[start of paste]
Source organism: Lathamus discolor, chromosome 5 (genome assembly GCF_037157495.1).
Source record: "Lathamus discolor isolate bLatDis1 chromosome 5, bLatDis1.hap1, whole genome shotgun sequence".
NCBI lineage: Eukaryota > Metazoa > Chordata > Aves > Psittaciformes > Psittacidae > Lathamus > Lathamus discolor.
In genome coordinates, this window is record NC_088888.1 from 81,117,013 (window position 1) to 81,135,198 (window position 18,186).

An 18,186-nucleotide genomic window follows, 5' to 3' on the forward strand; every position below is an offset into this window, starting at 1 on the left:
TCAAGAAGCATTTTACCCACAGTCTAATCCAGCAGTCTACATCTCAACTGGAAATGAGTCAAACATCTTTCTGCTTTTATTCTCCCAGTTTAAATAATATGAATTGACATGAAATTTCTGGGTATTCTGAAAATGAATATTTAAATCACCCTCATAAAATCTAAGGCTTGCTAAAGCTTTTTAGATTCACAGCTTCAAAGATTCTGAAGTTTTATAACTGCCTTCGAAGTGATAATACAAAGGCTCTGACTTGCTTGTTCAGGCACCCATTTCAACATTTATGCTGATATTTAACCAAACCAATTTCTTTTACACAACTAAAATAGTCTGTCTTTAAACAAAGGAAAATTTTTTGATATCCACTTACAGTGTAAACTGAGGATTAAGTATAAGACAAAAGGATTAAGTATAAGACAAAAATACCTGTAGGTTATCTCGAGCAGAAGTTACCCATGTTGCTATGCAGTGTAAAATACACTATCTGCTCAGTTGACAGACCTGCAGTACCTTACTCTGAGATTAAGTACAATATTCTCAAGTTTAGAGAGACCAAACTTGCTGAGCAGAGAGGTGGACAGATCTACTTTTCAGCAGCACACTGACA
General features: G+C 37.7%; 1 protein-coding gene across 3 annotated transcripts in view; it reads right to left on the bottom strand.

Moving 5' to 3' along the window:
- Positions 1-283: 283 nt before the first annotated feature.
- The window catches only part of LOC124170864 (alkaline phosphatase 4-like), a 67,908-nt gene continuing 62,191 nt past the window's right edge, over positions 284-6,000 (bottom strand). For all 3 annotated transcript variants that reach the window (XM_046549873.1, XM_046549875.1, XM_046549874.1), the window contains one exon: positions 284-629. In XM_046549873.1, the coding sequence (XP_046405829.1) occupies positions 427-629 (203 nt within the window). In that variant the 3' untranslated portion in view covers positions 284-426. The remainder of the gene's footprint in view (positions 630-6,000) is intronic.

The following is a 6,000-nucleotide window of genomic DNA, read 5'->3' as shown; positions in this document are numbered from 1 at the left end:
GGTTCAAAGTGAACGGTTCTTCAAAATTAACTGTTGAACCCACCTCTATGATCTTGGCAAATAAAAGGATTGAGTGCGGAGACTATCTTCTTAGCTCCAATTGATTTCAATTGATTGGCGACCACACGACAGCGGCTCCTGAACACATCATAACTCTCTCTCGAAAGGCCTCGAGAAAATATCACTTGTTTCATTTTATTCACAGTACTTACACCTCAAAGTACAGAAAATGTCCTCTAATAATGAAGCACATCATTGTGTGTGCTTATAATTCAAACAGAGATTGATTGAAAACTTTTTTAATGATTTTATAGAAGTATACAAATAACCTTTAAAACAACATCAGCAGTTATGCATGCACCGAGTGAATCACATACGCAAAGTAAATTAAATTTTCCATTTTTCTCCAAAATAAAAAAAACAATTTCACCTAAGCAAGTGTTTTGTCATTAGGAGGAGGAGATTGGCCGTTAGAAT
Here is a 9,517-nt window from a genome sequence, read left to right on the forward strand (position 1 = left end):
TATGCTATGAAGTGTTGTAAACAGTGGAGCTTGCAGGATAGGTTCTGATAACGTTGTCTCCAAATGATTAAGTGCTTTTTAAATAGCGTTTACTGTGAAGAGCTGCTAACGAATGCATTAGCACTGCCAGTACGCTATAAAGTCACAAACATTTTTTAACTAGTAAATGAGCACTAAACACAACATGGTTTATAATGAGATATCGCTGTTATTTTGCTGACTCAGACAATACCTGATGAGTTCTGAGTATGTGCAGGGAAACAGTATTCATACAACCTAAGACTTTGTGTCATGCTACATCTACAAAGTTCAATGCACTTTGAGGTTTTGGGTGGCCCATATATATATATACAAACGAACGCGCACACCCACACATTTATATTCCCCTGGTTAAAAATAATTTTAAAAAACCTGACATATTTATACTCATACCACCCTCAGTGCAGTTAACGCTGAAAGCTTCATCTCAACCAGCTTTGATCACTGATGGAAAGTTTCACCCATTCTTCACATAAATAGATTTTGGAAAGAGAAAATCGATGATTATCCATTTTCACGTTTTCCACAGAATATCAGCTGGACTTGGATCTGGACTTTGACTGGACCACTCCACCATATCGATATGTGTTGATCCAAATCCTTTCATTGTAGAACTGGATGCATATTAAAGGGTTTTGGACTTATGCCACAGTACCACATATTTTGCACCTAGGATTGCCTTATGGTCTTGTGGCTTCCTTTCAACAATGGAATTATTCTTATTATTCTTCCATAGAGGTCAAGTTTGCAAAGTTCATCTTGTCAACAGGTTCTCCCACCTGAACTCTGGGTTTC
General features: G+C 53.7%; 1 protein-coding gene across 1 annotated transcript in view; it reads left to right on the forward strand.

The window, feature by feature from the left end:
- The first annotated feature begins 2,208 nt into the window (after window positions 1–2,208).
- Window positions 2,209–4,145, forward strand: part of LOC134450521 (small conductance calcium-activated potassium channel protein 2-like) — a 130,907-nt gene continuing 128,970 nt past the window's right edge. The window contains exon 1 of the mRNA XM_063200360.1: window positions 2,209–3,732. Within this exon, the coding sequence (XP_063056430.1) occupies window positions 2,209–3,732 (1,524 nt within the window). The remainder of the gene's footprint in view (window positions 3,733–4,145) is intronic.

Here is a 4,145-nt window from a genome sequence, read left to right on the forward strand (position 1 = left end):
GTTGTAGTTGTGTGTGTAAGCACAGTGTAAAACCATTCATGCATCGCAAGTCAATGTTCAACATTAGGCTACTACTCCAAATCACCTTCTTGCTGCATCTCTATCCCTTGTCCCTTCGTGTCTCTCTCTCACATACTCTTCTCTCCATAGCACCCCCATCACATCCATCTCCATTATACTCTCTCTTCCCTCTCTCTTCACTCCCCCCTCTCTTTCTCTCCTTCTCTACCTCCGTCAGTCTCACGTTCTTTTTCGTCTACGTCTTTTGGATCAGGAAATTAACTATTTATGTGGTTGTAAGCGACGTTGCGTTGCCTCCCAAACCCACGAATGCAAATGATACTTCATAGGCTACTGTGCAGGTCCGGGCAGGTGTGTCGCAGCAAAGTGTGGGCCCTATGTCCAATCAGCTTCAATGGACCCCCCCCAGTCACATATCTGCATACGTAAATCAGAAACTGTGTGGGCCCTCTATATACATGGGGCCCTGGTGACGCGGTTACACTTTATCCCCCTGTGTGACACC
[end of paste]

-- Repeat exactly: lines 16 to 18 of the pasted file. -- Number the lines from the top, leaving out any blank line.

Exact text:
The window, feature by feature from the left end:
- The first annotated feature begins 2,208 nt into the window (after window positions 1–2,208).
- Window positions 2,209–4,145, forward strand: part of LOC134450521 (small conductance calcium-activated potassium channel protein 2-like) — a 130,907-nt gene continuing 128,970 nt past the window's right edge. The window contains exon 1 of the mRNA XM_063200360.1: window positions 2,209–3,732. Within this exon, the coding sequence (XP_063056430.1) occupies window positions 2,209–3,732 (1,524 nt within the window). The remainder of the gene's footprint in view (window positions 3,733–4,145) is intronic.